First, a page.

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The UN is not a moral authority

27 September 2007

9:54 PM

27 September 2007

9:54 PM

I never understand why people hold the UN up as some great moral arbiter. Far from being some vehicle for the world’s collective good intentions, it is a classic balance of power institution whose main aim is to avoid a conflict between the great powers—and damn the consequences for the little people. Just look at how it is set up so that nothing can happen without the unanimous consent of the five permanent members of the Security Council.

While this might have been a necessary evil during the Cold War, given that any direct confrontation between the super powers could have turned nuclear very quickly, it is far less defensible today. The consequences of this need for unanimity have been all too apparent this week as the Russians and Chinese have moved to guarantee that the Burmese junta can deal with the protestors any way they want. (Any way they want has already involved the death of nine people)


To make things worse, the UN is a convenient get out–and here I agree with Tim Montgomerie–for any Western politician who wants to appear as if they are doing something. So on Darfur, politician after politician announced something must be done, genocide must never happen again and then concluded by saying that’s why we must go the UN. They did this despite the fact that it was obvious that the UN route would not work because of the Chinese veto. The result: three years of inaction thanks to entirely predictable Chinese blocking tactics. (Even now it remains to be seen if the UN resolution that has been secured is sufficiently robust.)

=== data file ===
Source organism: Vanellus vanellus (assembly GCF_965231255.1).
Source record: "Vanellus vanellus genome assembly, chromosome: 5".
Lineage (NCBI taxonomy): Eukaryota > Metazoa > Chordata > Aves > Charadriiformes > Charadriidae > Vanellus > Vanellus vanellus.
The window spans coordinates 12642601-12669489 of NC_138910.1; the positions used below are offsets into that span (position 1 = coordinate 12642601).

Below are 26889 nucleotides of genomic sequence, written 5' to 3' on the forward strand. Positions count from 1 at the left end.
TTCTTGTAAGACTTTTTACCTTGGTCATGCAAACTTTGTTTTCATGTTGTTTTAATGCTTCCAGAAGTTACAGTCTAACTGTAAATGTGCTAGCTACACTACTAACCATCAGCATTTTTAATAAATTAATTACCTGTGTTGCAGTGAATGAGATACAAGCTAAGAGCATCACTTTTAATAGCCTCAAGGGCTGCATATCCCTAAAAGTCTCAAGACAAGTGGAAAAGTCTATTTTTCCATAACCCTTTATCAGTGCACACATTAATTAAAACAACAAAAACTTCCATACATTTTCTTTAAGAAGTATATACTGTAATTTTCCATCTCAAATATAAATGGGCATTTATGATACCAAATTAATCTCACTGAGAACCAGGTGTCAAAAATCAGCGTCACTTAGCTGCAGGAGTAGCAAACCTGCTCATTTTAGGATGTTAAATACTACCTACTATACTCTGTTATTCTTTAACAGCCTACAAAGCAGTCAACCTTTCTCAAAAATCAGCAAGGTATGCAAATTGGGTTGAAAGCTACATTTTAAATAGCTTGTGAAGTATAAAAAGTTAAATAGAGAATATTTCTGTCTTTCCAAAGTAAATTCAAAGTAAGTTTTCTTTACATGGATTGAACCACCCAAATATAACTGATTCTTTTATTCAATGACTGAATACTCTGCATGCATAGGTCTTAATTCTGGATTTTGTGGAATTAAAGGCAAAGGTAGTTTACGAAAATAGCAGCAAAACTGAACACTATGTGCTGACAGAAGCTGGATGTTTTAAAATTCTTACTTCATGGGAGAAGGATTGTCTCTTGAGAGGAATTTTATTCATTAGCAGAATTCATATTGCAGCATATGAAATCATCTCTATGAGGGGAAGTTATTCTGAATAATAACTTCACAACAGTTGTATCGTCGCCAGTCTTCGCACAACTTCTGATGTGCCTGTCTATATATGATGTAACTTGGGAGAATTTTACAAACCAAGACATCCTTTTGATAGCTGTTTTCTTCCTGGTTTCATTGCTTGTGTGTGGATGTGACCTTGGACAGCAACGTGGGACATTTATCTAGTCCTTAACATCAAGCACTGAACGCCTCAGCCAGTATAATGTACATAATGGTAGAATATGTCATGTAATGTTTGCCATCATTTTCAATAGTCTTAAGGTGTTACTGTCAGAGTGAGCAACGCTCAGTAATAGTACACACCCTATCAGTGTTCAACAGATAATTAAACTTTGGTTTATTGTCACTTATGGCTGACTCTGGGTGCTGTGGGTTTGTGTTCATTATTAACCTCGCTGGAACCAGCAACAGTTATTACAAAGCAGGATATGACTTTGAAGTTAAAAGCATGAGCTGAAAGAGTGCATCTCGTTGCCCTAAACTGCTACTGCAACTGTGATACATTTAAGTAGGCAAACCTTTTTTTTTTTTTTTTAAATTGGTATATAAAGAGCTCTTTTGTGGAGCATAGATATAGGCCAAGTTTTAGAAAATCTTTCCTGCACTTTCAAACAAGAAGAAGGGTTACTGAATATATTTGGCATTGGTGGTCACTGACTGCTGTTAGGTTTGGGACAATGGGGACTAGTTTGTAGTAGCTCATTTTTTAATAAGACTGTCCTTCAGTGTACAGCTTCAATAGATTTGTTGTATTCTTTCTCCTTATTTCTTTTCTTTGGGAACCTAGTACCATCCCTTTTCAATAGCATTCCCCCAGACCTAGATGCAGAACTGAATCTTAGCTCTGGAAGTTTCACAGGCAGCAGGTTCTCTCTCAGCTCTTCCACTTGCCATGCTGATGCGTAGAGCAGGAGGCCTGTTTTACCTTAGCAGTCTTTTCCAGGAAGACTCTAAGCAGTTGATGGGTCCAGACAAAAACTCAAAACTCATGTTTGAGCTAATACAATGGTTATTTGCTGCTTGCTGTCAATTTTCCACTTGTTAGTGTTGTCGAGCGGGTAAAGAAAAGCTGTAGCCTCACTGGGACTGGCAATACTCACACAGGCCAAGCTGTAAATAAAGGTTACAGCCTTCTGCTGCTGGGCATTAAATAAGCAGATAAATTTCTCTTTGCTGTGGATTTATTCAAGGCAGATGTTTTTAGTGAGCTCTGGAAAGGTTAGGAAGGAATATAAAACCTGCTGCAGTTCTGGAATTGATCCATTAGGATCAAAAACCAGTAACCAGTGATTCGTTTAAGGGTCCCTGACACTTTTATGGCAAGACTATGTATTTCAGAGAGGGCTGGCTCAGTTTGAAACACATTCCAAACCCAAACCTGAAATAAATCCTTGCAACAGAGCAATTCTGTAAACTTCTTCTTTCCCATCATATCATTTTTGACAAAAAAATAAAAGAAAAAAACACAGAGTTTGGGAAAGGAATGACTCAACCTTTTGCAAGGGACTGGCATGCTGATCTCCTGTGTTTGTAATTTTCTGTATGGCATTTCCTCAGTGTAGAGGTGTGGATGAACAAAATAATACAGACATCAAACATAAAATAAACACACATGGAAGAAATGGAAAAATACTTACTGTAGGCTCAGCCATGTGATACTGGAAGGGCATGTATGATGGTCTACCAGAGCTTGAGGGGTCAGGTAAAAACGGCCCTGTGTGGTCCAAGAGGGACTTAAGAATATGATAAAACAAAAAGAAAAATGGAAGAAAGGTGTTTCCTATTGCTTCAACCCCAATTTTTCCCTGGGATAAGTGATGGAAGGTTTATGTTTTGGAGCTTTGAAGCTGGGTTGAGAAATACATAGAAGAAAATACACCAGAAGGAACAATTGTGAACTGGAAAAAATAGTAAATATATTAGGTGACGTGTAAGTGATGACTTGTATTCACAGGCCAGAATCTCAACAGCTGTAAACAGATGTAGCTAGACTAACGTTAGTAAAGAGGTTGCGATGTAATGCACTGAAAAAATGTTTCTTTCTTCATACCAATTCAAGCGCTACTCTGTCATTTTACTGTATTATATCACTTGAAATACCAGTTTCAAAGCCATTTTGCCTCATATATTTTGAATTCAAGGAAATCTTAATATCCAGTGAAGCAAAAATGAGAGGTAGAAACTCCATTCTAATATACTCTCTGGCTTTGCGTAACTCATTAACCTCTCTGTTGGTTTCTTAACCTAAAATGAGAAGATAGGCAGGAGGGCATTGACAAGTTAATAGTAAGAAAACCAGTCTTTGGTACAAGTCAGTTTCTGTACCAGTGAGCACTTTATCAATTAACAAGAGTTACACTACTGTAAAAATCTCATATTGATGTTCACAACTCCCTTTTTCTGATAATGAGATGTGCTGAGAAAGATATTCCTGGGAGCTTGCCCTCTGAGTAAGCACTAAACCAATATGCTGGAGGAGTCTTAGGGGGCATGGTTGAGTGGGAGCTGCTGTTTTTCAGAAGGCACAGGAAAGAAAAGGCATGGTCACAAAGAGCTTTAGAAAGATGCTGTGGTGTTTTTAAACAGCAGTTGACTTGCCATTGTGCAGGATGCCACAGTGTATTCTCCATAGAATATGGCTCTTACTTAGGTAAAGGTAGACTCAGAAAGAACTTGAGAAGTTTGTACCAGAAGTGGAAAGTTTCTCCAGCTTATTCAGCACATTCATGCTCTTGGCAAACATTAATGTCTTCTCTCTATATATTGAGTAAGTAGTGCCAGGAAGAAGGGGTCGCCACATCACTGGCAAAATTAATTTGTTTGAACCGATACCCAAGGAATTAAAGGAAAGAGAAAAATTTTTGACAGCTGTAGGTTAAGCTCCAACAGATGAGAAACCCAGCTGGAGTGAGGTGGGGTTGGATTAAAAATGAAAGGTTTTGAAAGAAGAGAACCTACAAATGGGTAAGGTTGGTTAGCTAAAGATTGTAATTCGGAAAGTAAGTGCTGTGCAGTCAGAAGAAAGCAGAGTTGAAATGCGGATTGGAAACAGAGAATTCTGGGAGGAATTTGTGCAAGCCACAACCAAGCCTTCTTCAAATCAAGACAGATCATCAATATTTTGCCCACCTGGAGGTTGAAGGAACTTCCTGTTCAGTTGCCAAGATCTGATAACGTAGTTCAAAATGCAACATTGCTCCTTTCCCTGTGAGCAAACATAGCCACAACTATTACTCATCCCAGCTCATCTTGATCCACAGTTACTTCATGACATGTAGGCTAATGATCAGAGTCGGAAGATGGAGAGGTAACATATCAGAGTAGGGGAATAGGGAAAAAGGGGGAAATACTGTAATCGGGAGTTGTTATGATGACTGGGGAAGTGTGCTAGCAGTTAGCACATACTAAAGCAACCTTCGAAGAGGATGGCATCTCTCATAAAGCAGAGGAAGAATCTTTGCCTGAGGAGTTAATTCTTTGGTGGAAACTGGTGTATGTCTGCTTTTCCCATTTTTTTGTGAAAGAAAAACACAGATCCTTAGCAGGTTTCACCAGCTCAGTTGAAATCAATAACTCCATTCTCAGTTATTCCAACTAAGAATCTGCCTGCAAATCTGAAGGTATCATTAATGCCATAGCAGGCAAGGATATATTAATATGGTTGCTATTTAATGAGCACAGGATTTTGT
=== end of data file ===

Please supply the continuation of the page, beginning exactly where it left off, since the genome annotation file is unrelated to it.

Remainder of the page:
Next time someone starts lecturing you about how only wars signed off on by the UN are moral, you might want to remind them that by this logic any legitimate war has to be signed off on by a Communist dictatorship and a ‘managed democracy.’ That’s a pretty odd form of morality.


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